What did you shoot with before your current Sony gear?
I had a Nikon D3 for about 6 years, which I took with me everywhere, but I was getting pretty tired with the size & weight of it all. A short while after the Sony A7 came out I sold the Nikon body to fund the A7 and to this day I don’t regret that decision. I kept all my Nikon lenses and have really enjoyed using them on the A7. I even appreciate that using legacy lenses on the A7 has forced me in to manual focusing. I now tend to shoot entirely manual.
What made you decide to buy Sony gear?
The main reason I changed to Sony was to have a much smaller camera with a full frame sensor, but I also loved that it could take all my existing lenses as well as being able to adapt to any other 35mm lens system. As well as 6 Nikon lenses I now have Canon FD, Canon EF, Konica Hexanon, Leica M as well as putting my father’s old Pentax lenses to good use. Another aspect that made the A7 a great choice for a full spectrum conversion is the electronic viewfinder, which can display any spectrum I’m shooting in and any WB offest (unlike a DSLR).
Another great feature that’s evolved recently for use with SLR lenses is a system that allows 52mm filters to be mounted inside the adapter (behind the lens). Since I need filters to shoot pretty much anything this will allow me to change spectrums much more quickly, fix annoying filter flare issues, save me money on filters and allow me to use super-wide / fisheye lenses that don’t have filter threads. Apparently it’s shipping soon, I can’t wait to try this out!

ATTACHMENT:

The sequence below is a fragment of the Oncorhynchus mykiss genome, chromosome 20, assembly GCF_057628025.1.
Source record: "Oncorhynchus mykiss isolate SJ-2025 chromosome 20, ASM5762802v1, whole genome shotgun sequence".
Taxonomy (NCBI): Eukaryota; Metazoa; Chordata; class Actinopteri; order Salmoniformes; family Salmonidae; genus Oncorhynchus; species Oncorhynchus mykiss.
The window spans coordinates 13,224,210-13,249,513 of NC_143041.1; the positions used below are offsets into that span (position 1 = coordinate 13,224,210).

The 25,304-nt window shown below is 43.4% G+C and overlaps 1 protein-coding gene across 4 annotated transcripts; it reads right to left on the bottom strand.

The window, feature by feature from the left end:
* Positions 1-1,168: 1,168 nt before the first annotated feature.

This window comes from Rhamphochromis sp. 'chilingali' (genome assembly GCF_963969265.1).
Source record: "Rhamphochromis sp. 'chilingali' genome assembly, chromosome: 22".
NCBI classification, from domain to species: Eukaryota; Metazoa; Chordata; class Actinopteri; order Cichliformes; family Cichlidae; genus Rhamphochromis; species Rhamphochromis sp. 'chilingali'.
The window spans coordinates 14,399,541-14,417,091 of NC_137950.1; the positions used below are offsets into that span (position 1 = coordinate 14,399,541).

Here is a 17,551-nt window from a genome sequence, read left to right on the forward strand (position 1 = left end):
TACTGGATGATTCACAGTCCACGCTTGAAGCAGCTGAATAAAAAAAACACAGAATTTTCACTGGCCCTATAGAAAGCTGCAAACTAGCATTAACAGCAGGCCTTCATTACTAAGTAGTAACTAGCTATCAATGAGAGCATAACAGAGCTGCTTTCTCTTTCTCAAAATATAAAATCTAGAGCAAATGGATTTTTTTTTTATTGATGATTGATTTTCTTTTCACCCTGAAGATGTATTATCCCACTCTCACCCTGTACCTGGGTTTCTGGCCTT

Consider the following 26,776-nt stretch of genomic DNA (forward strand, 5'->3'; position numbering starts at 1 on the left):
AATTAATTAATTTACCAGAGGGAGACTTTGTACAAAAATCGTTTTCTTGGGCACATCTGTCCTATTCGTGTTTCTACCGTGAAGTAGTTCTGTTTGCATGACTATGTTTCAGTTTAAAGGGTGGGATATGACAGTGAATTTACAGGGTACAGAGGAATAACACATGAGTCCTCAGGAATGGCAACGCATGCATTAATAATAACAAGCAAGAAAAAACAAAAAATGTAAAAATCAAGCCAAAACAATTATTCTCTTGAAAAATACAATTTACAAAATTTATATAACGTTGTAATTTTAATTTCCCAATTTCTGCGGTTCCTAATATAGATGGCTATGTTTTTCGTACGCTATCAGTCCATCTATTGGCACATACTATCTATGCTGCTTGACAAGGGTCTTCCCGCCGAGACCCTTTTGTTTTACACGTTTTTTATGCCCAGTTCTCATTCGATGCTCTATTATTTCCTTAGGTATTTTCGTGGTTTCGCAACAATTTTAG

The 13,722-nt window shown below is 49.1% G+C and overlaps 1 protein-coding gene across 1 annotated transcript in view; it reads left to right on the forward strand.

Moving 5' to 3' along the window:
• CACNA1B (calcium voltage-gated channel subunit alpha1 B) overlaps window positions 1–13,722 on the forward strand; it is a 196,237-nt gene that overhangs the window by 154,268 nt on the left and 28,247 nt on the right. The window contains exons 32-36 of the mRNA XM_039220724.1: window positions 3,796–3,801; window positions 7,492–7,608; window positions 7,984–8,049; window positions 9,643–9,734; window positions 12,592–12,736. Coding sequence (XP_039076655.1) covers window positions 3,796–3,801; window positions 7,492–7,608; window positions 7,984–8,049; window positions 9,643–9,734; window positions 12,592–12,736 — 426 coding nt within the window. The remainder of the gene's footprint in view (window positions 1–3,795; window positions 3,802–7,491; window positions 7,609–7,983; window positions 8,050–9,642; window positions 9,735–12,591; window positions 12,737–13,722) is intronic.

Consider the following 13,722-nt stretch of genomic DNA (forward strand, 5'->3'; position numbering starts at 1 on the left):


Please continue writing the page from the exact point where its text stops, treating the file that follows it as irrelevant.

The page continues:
What Sony gear do you use?
Because of the way I will end up using filters and because I like wide aperture lenses the only Sony gear I currently own is the A7.
I would have loved a 35mm AF lens, but the Zeiss 35mm f/2.8 is not only too slow, it’s too expensive and it produces a nasty hot spot in infra-red, making it next to useless for me. I would also like to own the Zeiss 55mm f/1.8, but the price is also a lot to swallow for a basic lens and I still don’t know if it works well for infra-red. Unfortunately this information is very hard to find out. Sony does not mention it and it’s difficult to test in a shop environment.
What are your thoughts about shooting with your Sony gear, and specifically versus other gear you’ve used? 
I love a lot of features on the A7. The EVF (focus peaking, live histogram, spirit level etc.), the size, the easily adaptable mount, the 1/8000th top shutter and the generous buffer are all brilliant. Although the camera itself feels a bit flimsy and the ergonomics aren’t fantastic, both of these aspects have already been addressed in the A7 mkII. I do wish the lens line up was better. I know it’s early days, but I think Sony could be making some smarter decisions. The new 28mm f/2 lens feels like a step in the right direction, but normal primes suit my photography better and these still feel distinctly lacking.